Crammed to the rafters with good things to eat and drink, this cozy little shop presents a welcome slice of European civilization in our hurry-up-and-get-out-of-my-way urban treadmill. As the name suggests, cheese is the market's specialty. You can also pick up almost everything else, from caviar to dried mushrooms, along with wines from a small yet thoughtfully chosen selection. As you would expect from a cheese shop, the relevant curds are properly cared for, neatly displayed, and packaged in portions small enough to make trying something new an affordable endeavor. The selections includes some 200 different cheeses ranging from the familiar to extraordinary. Although you may certainly grab your cheese and go, a more civilized approach would be to order a cheese and charcuterie platter, select a bottle of wine, and sit at one of the tiny sidewalk tables, nibbling and sipping and watching the rest of the world churn on that endless urban treadmill.
Salmon Salmon
It often seems that with ethnic cuisine, the less obvious and ornate the location, the better the food. Salmon Salmon is discreetly tucked into an unassuming strip mall near Miami International Airport. The small interior is decorated with a few gold Inca plates, and fishing nets cover the ceiling. But patrons do not come to Salmon Salmon for an extravagant dinner served on a silver platter and sided by sumptuous silverware; the home-style Peruvian cooking is the real gem here. Although seafood dominates the menu, salmon accounts for only a few dishes -- the place is named after its founder, Fabio Salmon. Peruse the menu while snacking on a sinus-clearing aji picante dipping sauce and bread. Allow your taste buds to recover, and then order the ceviche -- a must when indulging in Peruvian fare. For $12.75, you will receive a platter of citrus-tinged ceviche topped with sliced onions and potato chunks. Eat the dish as it comes or add a heaping of seafood fit for Atahualpa himself. Other meal options include huancaína potatoes, clams topped with onions and tomatoes, oyster cocktail, octopus, and all kinds of seafood chicharrón. Several of the plates are cooked creole-style, such as the pasta with beef tips and seafood. Although you will not find any poultry at Salmon Salmon, the skirt steak will satisfy any carnivorous cravings. Tender, chewy sautéed tips of beef are as delicious as they are affordable -- $14.25 for a dish large enough for two.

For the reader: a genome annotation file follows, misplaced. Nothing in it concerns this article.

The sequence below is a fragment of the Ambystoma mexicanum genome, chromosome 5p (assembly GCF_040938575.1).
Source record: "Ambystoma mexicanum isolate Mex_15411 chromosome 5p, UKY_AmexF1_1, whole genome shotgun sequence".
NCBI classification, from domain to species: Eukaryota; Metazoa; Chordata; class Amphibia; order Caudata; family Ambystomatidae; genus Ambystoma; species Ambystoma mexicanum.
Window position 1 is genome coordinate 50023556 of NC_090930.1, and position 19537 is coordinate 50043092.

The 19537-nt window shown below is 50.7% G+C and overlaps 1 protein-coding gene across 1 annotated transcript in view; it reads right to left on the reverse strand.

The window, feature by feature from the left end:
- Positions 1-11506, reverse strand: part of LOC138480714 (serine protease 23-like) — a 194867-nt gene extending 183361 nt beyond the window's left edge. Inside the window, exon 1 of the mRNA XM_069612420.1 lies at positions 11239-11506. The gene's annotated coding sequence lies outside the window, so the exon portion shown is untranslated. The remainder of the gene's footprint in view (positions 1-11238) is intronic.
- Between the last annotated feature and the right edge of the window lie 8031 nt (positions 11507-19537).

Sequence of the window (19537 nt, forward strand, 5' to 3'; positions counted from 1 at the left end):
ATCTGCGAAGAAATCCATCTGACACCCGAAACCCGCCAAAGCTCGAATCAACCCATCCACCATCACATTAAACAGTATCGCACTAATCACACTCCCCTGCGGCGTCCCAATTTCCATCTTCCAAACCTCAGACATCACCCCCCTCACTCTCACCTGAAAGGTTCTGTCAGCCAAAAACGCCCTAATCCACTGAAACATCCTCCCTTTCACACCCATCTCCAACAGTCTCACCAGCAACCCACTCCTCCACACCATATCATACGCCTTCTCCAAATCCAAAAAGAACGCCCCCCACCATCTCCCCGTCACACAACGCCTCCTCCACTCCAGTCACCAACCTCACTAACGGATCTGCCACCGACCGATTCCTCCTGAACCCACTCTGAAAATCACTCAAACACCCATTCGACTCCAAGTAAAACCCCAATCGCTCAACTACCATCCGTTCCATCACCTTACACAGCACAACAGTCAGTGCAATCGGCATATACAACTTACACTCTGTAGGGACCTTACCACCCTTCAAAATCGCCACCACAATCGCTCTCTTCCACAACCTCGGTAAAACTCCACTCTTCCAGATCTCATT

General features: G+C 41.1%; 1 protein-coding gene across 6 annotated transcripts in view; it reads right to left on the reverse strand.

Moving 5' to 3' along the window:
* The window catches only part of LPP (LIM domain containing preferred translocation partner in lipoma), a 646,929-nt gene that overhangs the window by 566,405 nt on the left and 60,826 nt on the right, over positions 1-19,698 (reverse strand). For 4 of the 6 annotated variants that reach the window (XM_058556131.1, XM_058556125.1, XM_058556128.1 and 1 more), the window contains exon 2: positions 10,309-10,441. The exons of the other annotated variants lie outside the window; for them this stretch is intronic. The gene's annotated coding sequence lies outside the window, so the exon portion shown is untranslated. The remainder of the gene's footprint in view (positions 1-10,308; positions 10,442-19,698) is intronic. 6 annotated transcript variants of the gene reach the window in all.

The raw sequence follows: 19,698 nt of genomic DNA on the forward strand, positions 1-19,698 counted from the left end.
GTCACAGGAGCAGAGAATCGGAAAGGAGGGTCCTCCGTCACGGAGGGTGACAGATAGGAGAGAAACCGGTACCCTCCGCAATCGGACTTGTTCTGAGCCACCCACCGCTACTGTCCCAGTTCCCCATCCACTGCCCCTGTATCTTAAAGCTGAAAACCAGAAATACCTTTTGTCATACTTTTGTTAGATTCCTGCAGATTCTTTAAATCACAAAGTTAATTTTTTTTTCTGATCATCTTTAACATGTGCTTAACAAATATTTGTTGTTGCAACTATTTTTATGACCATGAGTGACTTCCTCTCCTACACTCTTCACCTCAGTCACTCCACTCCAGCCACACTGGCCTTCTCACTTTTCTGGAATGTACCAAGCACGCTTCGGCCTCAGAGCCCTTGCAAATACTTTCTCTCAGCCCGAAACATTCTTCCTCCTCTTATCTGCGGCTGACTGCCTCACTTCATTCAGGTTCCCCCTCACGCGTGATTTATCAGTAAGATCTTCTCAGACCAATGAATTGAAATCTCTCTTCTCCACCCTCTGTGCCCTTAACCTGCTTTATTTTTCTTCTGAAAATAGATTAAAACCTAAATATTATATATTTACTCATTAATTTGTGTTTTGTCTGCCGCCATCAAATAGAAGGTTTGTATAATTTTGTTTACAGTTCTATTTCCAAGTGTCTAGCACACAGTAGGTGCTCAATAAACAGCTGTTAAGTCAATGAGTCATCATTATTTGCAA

Those with a sweet tooth will have a heart attack -- we hope only figuratively -- upon entering Vicky Bakery. Elaborate cakes decorate the windows, while Danishes, buns, glory bread, and other baked goods lie glistening or powdered behind glass. The bakery itself is simple: white, nondescript, and sterile. But who needs fancy décor when colorful, sugar-saturated goodies are adornment enough? As if regular flan weren't deliciously rich enough, Vicky also offers cheesecake flan. Cue the heart attack. The sweet custard and creamy cheesecake texture topped with caramel is a guilty pleasure worth those extra 500 calories. For $2 you can savor the taste of Heaven in a small individual serving. Large trays of flan are also available to feed hungry party guests.
Casa Paco
From the white-linen tablecloths to the black-suited waiters, everything about Casa Paco screams expensive. But this restaurant, long as it is on atmosphere and excellent food, is shockingly cheap. A diner can easily make a full meal out of the excellent tapas offered at Casa Paco; one standout is the alcachofas salteadas, artichoke hearts sautéed in olive oil with chunks of Serrano ham (a heaping portion, served in a cast-iron pan, costs $10). But many entrées hover around the $10 mark as well, with some real delicacies offered at half the price you would expect. For instance, the Basque-style black grouper (cooked in a white seafood sauce and garnished with hard-boiled eggs and white asparagus) costs only $13. Almost all the lunch specials are less than $10.

Best Of Miami®

Best Of Miami®